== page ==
Where Does Irrigation Water Come From? Part 2: Groundwater

See Part 1

Ground Water

Groundwater refers to natural stores of water below ground. The “water table” refers to the minimum depth at which groundwater sits in any area. Below the water table there may be large bodies of porous rock, sediment, or other voids where potentially large amounts of water collect. These aquifers can be enormous natural structures which store millions of gallons of water and stretch hundreds of miles, or they can be relatively small areas that span only a few hundred feet.

Natural springs, lakes, rivers and streams are all supplied by groundwater. Wells are one of the ways that humans have traditionally tapped significant quantities of fresh water. Note that aquifers are not present everywhere, which explains why wells can’t be dug at random -- they must access an aquifer that holds enough water to meet the needs of the well-digger. Modern wells use powerful pumps that can rapidly withdraw very large amounts of water for irrigation, municipal, and industrial uses.

The water that flows out from aquifers is recharged over time through precipitation that soaks through the ground to the water table. When rain is in short supply, especially over a long period of time, aquifers may run dry. Aggressive withdrawals through wells or by over-utilizing surface water sources only exacerbate the problem.

Since aquifers are often interconnected, it can be difficult to judge the volume of any given location. Underground water flows at different rates, especially through different types of rock that usually vary in porosity. A drop in the water table can cut off some travel routes between aquifers, which means significant stores of water may become inaccessible without digging new wells.

Groundwater depletion is an increasingly important issue throughout the US and around the world. Since groundwater supplies a significant portion of agricultural water as well as industrial and municipal needs for major cities, depletion threatens the production of food and the viability of some major population centers.

The costs of locating aquifers, drilling wells, pumping and even transporting the water to irrigation mechanisms can make groundwater fairly expensive, but the effects of surface water depletion are even more apparent. Occasionally, water obtained through depleted lakes and rivers becomes such a low quality that it’s not suitable even for agriculture.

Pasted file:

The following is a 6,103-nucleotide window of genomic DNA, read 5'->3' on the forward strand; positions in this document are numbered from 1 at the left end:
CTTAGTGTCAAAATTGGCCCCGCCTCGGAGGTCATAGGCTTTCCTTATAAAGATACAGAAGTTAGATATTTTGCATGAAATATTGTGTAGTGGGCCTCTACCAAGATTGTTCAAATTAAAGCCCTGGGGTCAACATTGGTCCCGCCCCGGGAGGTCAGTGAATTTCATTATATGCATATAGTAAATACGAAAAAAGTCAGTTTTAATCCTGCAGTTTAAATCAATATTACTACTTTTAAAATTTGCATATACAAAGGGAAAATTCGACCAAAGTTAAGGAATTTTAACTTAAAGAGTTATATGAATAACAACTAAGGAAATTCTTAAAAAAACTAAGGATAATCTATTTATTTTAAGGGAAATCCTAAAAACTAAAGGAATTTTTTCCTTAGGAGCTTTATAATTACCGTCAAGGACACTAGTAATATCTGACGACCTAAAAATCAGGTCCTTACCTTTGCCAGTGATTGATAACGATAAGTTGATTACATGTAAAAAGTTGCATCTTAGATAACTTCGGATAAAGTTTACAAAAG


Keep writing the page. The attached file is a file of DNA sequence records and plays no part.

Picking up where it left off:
Depletion of groundwater triggers widespread changes that may not appear until it’s too late to fix. Some examples are

  • Wells dry up
  • Water levels fall in streams, lakes and wetlands
  • Water quality deteriorates, often becoming more salty
  • Pumping costs increase
  • Land subsidence

Decreasing water levels in streams and wetlands are directly related to groundwater pumping. When water levels fall below the depth needed to keep those biomes alive, significant loss of riparian vegetation and wildlife habitat are inevitable. Loss of the protective buffer provided by wetlands means that flood control and natural filtering mechanisms are lost as well.

Water in aquifers is not 100% fresh water. Not quite half of it is saline, which normally rests below the level of freshwater, but excessive pumping can bring the level inland and upward, which means that water obtained from nearby wells will be salty, not suitable for human, animal, or agricultural use.

Land subsidence is a shocking result for those not familiar with groundwater issues. Basically, the water stored in aquifers act as support for the land above it. When that water is withdrawn, the space it occupies becomes an empty cavity and the soil itself will collapse into the cavity. Not only does this cause damage to surface structures such as buildings, roads and sewer systems, but a collapsed aquifer will never recover. That’s a permanent loss of natural water storage and a permanent loss of natural water management for local habitats.

Since over-use of groundwater supplies presents such dire consequences, it’s imperative that farmers ensure they’re using all available methods to collect, store, and use agricultural water in the most efficient way. Water that’s lost through an inefficient system may eventually return to the water table through precipitation or seepage through the soil, but the travel time is long and farmers will have to pump even more to make up for the loss.

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